The holiday season is almost in full swing, but one group that has long embodied the lively spirit of the winter months is in dire straits: reindeer.

In part due to bad luck, reindeer populations have taken a significant hit over the course of 2016. In July, thousands died of anthrax, possibly caused by the thawing of a reindeer carcass that had died earlier from the disease. A month later, a lightning storm in Norway resulted in a death toll of over 300 wild reindeer.

But scientists are hypothesizing that large numbers of reindeer are dying from the effects of climate change, a major consequence of anthropogenic activities. The scientific journal Biology Letters recently reported that two major reindeer mortality incidents occurred in the falls of 2006 and 2013 on the Yamal Peninsula, located northwest of Siberia. As a result of atmospheric warming, the journal found that “rain-on-snow” (ROS) precipitation events in autumn months became more frequent, but as the temperature dropped over the course of the winter, the rain froze into abnormally thick ice. Reindeer typically find food by digging through soft snow, not impenetrable ice—so tens of thousands of reindeer died of starvation during the late months of 2006 and 2013.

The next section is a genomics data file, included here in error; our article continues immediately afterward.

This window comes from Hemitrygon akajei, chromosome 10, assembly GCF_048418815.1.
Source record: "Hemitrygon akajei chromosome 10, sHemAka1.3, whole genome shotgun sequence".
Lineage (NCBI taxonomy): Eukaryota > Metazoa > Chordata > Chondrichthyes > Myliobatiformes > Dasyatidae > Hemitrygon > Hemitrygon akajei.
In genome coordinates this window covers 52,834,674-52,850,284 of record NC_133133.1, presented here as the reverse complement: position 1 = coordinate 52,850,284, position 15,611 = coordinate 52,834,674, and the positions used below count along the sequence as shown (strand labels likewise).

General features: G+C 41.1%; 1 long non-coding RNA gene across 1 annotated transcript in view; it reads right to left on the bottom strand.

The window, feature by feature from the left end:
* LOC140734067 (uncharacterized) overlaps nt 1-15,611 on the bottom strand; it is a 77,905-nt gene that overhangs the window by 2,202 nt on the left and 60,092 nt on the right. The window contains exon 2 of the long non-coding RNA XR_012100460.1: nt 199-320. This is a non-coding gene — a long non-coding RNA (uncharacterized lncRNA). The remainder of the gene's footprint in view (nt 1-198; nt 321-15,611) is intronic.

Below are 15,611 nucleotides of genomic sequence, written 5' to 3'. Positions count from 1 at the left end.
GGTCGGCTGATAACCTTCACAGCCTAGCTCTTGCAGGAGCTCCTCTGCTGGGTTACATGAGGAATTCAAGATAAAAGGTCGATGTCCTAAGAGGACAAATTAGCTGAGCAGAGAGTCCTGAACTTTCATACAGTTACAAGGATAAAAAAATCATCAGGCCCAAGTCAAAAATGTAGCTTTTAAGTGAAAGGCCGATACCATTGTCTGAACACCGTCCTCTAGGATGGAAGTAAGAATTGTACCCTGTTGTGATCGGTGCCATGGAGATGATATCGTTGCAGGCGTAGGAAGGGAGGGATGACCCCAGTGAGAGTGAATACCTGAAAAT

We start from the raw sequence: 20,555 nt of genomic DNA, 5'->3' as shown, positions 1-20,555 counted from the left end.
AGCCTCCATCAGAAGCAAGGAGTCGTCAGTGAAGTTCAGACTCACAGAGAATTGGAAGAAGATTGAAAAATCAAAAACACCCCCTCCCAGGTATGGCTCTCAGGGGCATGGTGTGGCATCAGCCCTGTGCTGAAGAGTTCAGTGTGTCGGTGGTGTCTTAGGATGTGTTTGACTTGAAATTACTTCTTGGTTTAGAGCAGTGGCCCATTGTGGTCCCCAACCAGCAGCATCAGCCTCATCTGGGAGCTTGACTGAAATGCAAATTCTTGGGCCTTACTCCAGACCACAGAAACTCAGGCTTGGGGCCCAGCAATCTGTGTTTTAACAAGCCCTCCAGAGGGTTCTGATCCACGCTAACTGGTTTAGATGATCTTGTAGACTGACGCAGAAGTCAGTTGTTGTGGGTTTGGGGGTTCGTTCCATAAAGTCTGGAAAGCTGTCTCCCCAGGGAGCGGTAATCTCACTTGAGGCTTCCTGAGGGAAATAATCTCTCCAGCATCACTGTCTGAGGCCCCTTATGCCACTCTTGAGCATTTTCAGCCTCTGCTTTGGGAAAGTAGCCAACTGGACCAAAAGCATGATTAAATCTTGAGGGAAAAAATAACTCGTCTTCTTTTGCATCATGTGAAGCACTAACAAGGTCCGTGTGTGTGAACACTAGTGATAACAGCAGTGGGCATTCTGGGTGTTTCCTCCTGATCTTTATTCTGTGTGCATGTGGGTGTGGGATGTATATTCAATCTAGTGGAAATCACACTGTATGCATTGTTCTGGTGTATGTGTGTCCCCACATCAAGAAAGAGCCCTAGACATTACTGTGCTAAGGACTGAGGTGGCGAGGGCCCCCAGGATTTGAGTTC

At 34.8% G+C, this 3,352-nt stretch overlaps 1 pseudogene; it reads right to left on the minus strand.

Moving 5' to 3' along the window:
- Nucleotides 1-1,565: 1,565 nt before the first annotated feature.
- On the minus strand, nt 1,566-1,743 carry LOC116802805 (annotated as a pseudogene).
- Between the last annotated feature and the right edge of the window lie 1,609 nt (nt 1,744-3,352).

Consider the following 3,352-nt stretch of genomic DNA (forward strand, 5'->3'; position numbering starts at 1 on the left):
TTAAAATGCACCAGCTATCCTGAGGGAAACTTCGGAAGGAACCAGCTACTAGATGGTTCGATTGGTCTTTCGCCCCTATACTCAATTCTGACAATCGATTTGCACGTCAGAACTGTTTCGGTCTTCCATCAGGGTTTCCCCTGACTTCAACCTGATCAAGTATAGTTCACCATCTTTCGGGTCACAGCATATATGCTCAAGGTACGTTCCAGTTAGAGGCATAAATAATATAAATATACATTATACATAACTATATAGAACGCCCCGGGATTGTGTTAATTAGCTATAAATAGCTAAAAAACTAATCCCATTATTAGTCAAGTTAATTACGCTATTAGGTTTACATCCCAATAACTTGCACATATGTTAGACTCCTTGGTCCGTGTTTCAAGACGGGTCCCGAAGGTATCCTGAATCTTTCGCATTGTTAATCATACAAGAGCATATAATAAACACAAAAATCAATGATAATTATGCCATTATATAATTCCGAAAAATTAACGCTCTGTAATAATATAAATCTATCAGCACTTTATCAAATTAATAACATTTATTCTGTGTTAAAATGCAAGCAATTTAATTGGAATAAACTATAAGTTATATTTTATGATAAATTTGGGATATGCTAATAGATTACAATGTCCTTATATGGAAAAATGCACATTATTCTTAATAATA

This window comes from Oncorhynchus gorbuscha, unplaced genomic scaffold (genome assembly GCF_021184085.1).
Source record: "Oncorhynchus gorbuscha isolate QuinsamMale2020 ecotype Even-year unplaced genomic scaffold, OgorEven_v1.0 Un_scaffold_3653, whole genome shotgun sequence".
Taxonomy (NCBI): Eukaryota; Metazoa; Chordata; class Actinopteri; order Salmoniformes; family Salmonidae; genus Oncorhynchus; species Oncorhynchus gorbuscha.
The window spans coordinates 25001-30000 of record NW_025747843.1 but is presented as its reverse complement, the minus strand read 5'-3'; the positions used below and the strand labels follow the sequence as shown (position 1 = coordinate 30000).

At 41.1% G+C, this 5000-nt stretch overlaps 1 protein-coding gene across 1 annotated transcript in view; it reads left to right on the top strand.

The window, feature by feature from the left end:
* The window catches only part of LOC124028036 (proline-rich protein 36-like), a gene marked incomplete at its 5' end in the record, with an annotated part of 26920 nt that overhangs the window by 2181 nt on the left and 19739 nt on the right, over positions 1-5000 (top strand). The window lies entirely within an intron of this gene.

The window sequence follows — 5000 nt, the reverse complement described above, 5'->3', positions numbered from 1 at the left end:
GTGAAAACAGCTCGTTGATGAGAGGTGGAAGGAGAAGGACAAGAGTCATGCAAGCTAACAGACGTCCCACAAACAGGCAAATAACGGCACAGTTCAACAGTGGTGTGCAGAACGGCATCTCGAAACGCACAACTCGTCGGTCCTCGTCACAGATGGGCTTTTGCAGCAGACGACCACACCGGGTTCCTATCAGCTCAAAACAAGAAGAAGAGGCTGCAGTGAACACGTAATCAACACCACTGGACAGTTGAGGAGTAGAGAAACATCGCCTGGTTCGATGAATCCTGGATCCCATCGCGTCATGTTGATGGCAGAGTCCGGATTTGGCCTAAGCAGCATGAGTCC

The Nenets, a group of indigenous nomadic herders, live in the Arctic and rely on reindeer to survive. They were essentially stranded in the tundra after the 2013 reindeer die-out because they had no animals to transport their camps. Nenets eat reindeer meat, use hides for warm clothes, and fashion their bones into tools. Thus, it is evident that the effects of climate change are jeopardizing the stability of both an iconic animal population and an ancient, self-sufficient nomadic culture. No one is spared from the havoc of the Anthropocene.